All I Want For Christmas Is A Divorce. How Do I Get One?

by Robin Roshkind, Esquire, West Palm Beach, Florida

You start by taking stock…of your situation, your family finances, your assets and your debts.  Educate yourself as to your spouse’ income, his/her spending, and whereabouts.  Then pick up the phone to a divorce lawyer.

Once you have a good idea of the value of your house, your stock accounts, your incomes, get your hands on your tax returns, bank statements, credit card bills, mortgage papers, loan applications, insurance documents, estate planning instruments, and anything else that evidences money. 

Remember in Florida, there is no fault divorce; there is equitable distribution of marital assets and debts, and there is premarital property that may or may not have been comingled.  There is also permanent alimony, durational alimony, bridge the gap alimony, and no alimony.  There is child time sharing, child support, shared parental responsibility, or sole parental responsibility. 

There is money for attorneys fees and costs, or not.  There is mediation and settlement, or trial.  There are depositions, mandatory financial disclosure, and penalties for not producing financial disclosure.  Divorce is a process, but in certain circumstances, it is the best gift you could ever give yourself.  You don’t need his/her permission to get a divorce in this state.  For more information about this or other divorce topics, call one of the divorce lawyers at ROBIN ROSHKIND, P.A. at 561 835 9091 or click on the Firm’s web site at www.familylawwpb.com for more information.  

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What Is Marital Waste In Florida Divorces?

by Robin Roshkind, Esquire, West Palm Beach, Florida

My clients often ask me why something that happened 20 or 30 years ago in their marriage matters in today’s divorce court.   The reason is the divorce court judge in Palm Beach County cases can look back to see if there was any marital waste.  What exactly does that mean and why is it significant.

It can mean the following:  marital funds spent on a gambling habit; drugs; alcoholism; prostitutes; mistresses; extended family members; relatives overseas.  Marital waste is anything that marital monies are spent on that does not further the marital purpose. 

Some might consider marital waste as a dissipation of marital assets.  But dissipation can also encompass bad investments, or other waste of marital funds done in good faith in trying to maintain the marriage.  Selling a marital asset to pay marital bills is dissipation, but it is in furtherance of the marriage.  That is the nuance difference between the two concepts.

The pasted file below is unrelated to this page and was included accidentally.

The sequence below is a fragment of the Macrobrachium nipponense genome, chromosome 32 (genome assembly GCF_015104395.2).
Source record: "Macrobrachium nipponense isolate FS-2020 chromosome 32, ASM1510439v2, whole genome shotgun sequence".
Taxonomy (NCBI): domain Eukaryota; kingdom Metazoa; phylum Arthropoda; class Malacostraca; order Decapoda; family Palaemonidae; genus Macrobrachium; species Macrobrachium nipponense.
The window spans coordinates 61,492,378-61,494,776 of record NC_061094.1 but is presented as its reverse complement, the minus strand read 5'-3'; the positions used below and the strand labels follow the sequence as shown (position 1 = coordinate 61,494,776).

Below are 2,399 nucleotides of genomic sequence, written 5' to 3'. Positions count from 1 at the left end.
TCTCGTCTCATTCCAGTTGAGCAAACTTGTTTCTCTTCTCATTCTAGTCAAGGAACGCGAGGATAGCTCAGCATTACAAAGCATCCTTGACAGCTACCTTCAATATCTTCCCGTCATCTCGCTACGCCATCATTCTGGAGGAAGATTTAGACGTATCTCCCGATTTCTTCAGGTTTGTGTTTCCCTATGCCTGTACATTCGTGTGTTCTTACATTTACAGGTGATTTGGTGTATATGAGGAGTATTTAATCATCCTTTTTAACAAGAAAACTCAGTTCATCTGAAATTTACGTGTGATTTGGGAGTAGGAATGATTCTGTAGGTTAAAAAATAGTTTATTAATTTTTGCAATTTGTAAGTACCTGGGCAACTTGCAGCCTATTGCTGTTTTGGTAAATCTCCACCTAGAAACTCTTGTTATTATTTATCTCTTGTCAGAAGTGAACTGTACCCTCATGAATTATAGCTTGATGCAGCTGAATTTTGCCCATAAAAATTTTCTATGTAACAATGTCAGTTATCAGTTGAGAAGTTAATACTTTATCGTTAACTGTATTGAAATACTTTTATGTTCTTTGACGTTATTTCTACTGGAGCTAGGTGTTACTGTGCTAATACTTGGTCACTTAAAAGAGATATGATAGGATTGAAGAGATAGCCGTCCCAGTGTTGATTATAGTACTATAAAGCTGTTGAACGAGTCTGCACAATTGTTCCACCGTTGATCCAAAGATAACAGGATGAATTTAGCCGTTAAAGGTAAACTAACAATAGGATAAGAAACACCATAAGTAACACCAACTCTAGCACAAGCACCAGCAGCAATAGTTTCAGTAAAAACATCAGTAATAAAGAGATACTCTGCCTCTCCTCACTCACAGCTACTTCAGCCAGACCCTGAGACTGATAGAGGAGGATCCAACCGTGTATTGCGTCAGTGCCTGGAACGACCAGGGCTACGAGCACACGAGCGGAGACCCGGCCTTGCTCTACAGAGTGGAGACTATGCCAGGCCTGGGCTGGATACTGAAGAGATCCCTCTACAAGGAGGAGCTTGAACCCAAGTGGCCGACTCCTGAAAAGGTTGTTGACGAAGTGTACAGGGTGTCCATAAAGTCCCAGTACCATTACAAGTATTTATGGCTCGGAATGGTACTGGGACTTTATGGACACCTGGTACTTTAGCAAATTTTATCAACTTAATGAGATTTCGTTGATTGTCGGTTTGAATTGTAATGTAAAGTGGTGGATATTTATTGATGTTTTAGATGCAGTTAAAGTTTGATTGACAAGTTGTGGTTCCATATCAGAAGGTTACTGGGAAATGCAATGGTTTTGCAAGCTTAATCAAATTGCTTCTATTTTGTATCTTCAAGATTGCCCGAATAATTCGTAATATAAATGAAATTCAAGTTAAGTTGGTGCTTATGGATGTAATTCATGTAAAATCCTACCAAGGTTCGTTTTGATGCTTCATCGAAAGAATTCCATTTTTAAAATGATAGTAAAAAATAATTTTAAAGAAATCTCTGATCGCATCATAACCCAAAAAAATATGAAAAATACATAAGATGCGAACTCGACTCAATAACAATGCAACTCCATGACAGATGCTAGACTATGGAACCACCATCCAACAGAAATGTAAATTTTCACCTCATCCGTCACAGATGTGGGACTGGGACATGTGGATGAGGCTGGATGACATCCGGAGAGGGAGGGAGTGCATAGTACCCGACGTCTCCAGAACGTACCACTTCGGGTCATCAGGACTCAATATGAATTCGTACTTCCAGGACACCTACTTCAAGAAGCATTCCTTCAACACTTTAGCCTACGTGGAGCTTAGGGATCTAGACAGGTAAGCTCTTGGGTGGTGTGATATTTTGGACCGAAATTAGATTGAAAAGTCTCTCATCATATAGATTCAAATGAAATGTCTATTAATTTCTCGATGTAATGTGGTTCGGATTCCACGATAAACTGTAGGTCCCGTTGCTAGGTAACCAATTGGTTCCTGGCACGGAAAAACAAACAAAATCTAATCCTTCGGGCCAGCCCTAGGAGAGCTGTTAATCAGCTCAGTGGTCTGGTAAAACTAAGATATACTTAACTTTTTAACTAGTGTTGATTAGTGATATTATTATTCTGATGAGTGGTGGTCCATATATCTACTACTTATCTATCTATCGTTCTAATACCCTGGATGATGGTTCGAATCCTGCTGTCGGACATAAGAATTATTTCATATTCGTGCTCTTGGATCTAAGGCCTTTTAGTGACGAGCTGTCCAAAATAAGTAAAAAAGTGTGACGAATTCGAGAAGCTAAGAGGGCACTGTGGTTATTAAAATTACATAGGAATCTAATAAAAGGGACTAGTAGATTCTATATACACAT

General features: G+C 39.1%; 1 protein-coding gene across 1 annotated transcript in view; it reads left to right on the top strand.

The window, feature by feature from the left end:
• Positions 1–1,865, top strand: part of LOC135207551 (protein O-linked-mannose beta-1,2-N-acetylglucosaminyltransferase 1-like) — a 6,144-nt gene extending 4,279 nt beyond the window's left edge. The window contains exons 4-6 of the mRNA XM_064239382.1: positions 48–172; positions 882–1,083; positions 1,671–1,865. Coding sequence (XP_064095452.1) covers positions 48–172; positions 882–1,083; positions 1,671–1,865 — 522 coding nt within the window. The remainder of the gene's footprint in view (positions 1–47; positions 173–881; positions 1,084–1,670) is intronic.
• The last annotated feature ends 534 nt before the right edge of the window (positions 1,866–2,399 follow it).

The reason that dissipation of marital assets and marital waste are both important, is because the judge has to divide marital assets and debts between the husband and the wife.  It is not always a 50/50 split.  For example, if one spouse financed a gambling problem over the last 30 years, today in divorce court, that spouse is going to pay by getting less than his/her half of the marital assets.  Of course, marital waste or dissipation of marital assets has to be proven.  For more information about this or other divorce topics, call one of the divorce lawyers at ROBIN ROSHKIND, P.A. at 561 835 9091 or click on the Firm’s web site at http://www.familylawwpb.com for more information.

 

Can A Divorce Decree Be Changed?

By Robin Roshkind, Esquire, West Palm Beach, Florida

The lawyerly answer is…it depends.  Certain things in a divorce decree or divorce court order may be modified by the parties or by a judge, and certain other things, once agreed to, adjudicated, and court ordered, are set in stone.

Anything that addresses the best interests of the children of the divorce can be modified, either by agreement of the parties or by a court order.  This would require the moving parent to petition the court for a modification of, for example, child support, time sharing arrangements, shared parenting, or a relocation.  The moving party would have to prove there is a substantial change in circumstances since the entry of the original court order, which is enough of a change to warrant the modification asked for.   

Other divorce issues, like the division of marital assets and/or debts, once decided or agreed to by the parties, or adjudicated by the judge, become the law of the case, never to be adjudicated again…that is, unless a spouse can prove fraud. This principle of divorce law is called equitable distribution of marital assets and debts.

Sometimes alimony obligations can be modified upward or downward, provided the agreement between the parties, does not specifically state that alimony is unmodifiable.  Again, to modify, this would require the moving party to file a petition for modification of alimony, and allege a substantial change of circumstances from the time of the original court order… said circumstances would have to warrant a modification in the court’s opinion, or by agreement of the parties.  Since the law on alimony is based upon one spouse’ need, and the other spouse’ ability to pay, alimony modifications are quite common.

For more information about this or other divorce topics, call one of the divorce lawyers at ROBIN ROSHKIND, P.A. at 561 835 9091 or click on the Firm’s web site at http://www.familylawwpb.com for more information.